Chemical Engineering & Technology

Cover image for Vol. 37 Issue 8

Impact Factor: 2.175

ISI Journal Citation Reports © Ranking: 2013: 39/133 (Engineering Chemical)

Online ISSN: 1521-4125

Associated Title(s): Chemie Ingenieur Technik, ChemBioEng Reviews, Energy Technology

Editors' Choice

Every month, the Editors select two papers referring to current discussions in the scientific, public and economic communities and in view of the potential for further developments. The papers are freely accessible for one month.

Continuous Polycondensation Process

July 06, 2014

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The market for aliphatic polyester polyols is dominated by broad application in areas such as elastomers and coatings. Aliphatic polyester polyols are macroglycols prepared by polymerization of glycols and aliphatic dicarboxylic acids via batch processes in large-scale operations. As one of the most important and large-scale produced aliphatic polyester polyols, polyethylene adipate (PEA) is typically made from adipic acid and ethylene glycol through two stages: esterification and polycondensation. In spite of the growing demand of PEA and other aliphatic polyester polyols, a continuous polycondensation process for their manufacture has not been reported. Ling Zhao et al. efficiently performed a continuous polycondensation process for low-molecular-weight PEA manufacture in a six-column-tray counter-current column bubbling reactive distillation tower (BRDT) reactor under partial vacuum. The demo setup and the mathematical model for the continuous polycondensation process of PEA in the BRDT were assessed to study the feasible operation region. Under these optimized reaction conditions, the carboxyl end group concentration and the number average molecular weight met well the requirements for an industrial PEA product.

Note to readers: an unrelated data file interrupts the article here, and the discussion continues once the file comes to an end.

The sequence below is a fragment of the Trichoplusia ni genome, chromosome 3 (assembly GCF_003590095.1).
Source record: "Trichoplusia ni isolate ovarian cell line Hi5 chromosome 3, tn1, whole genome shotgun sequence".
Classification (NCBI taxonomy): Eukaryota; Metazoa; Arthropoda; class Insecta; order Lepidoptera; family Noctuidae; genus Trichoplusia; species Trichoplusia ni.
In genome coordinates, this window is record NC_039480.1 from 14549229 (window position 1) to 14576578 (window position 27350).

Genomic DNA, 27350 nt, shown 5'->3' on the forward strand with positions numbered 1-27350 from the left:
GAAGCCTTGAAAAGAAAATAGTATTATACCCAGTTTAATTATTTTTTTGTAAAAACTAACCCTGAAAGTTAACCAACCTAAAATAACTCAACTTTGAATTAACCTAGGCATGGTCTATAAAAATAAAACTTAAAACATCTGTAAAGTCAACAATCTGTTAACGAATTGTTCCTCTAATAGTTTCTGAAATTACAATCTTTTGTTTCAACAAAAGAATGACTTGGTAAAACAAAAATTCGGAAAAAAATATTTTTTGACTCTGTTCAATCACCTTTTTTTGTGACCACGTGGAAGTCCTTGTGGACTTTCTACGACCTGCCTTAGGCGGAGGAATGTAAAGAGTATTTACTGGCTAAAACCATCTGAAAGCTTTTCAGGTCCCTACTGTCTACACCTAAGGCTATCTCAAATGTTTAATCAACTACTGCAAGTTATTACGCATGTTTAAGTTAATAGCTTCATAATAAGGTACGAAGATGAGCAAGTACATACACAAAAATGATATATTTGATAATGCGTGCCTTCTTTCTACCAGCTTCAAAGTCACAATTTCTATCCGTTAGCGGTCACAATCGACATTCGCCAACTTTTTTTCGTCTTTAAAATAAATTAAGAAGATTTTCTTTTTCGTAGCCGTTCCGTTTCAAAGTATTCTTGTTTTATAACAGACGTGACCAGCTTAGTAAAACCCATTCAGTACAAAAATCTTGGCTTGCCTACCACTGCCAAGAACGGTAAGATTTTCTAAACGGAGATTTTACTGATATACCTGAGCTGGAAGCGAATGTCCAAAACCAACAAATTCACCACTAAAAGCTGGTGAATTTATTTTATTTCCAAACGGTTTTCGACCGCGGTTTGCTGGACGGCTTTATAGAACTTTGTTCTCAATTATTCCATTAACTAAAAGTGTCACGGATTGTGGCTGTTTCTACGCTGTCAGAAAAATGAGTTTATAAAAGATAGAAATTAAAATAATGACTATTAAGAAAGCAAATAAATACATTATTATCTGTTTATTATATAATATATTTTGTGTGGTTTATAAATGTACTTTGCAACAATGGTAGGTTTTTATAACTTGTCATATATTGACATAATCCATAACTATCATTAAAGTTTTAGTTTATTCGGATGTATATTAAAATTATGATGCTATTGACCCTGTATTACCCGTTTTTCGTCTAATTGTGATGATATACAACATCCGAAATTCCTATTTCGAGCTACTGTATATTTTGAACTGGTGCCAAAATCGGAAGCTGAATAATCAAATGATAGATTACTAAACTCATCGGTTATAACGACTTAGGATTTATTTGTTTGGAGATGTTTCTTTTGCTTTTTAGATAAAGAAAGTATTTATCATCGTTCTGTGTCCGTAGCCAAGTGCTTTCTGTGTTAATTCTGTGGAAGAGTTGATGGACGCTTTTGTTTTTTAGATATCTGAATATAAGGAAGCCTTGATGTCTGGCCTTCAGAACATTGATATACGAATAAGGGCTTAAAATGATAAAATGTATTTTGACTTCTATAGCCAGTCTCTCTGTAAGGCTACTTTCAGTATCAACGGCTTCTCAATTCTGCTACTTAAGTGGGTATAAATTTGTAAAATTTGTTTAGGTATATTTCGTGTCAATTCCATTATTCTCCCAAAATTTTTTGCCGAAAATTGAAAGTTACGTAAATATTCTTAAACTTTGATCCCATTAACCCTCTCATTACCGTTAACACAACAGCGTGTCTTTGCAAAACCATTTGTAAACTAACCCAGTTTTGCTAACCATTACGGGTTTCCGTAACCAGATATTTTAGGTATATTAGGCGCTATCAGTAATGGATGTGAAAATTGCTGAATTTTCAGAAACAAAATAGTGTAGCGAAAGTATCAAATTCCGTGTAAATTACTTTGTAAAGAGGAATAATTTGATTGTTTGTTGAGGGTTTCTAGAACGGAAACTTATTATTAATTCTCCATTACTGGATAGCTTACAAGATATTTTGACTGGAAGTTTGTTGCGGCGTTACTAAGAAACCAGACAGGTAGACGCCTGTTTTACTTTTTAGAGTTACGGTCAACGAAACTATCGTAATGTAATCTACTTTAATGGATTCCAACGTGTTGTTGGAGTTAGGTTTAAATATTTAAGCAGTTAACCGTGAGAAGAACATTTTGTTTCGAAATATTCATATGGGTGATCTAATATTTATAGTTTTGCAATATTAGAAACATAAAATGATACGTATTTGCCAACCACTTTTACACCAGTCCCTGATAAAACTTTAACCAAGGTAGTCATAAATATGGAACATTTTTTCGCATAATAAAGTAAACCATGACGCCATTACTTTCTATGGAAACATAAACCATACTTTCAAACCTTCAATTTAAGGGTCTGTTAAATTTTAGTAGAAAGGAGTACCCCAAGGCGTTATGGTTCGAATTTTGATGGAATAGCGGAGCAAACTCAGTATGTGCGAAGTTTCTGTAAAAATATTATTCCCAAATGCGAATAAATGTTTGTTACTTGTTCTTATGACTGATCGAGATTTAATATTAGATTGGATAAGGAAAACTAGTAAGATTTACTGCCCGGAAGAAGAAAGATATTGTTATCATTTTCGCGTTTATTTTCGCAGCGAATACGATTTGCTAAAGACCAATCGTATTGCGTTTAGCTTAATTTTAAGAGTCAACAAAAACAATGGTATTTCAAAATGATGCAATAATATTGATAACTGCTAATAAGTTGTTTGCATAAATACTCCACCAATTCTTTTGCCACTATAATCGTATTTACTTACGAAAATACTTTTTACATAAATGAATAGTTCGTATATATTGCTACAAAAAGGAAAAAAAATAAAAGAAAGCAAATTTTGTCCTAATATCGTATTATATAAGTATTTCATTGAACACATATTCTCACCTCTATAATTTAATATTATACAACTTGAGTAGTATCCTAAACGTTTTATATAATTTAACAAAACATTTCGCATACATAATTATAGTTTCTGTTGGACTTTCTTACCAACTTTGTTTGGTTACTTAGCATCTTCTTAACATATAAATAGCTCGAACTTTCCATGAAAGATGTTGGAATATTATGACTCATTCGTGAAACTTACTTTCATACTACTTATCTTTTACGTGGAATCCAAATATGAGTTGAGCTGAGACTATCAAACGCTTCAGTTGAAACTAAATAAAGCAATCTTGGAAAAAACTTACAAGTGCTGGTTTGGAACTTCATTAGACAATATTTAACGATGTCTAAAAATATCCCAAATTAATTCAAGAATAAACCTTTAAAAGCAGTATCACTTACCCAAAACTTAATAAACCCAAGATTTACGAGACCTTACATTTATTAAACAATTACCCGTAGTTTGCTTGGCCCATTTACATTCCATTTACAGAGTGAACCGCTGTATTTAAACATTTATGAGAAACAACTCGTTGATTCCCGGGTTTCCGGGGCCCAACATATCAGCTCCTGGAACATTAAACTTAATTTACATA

Zhenhao Xi, Like Chen, Wenjun Sun, Ling Zhao*,Weikang Yuan
Optimization of the Continuous Polycondensation Process for Polyethylene Adipate
Chem. Eng. Technol. 2014, 37 (7), 1163-1169.
DOI: 10.1002/ceat.201300540



 

Porous Perovskite Fibers

July 06, 2014

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Fiber-based catalytic support materials have gained increasing interest within the last decades due to their process intensification potential. The structures built from small-diameter fibers offer high surface-to-volume ratios combined with a void bed structure. This allows the counter-current trends of mass transfer and pressure drop to be adjusted over a wide range, making them interesting catalyst structures for many applications. In contrast to the widespread application of ceramic supports like pellets and honeycombs in industry, publications on structures based on ceramic fibers are rather scarce. But especially porous fibers offering high surface areas could be advantageous new catalysts or catalyst supports. Sandy Kaiser et al. presented the preparation of porous perovskite fibers and their application for CO oxidation. Porous fibers made from LaMnO3 could be fabricated by phase inversion spinning. The applicability of the prepared LaMnO3 fibers as catalyst for CO oxidation was proven. The presented preparation process can be expanded to other perovskites as well as to inert ceramic powders. By impregnation of the resulting fibers with catalytically active species, e.g., noble metals, a wider range of applications as catalytic material seems possible.


Sandy Kaiser*, Erik Reichelt, Sylvia E. Gebhardt, Matthias Jahn, Alexander Michaelis
Porous Perovskite Fibers – Preparation by Wet Phase Inversion Spinning and Catalytic Activity
Chem. Eng. Technol. 2014, 37 (7), 1146-1154.
DOI: 10.1002/ceat.201400097



 

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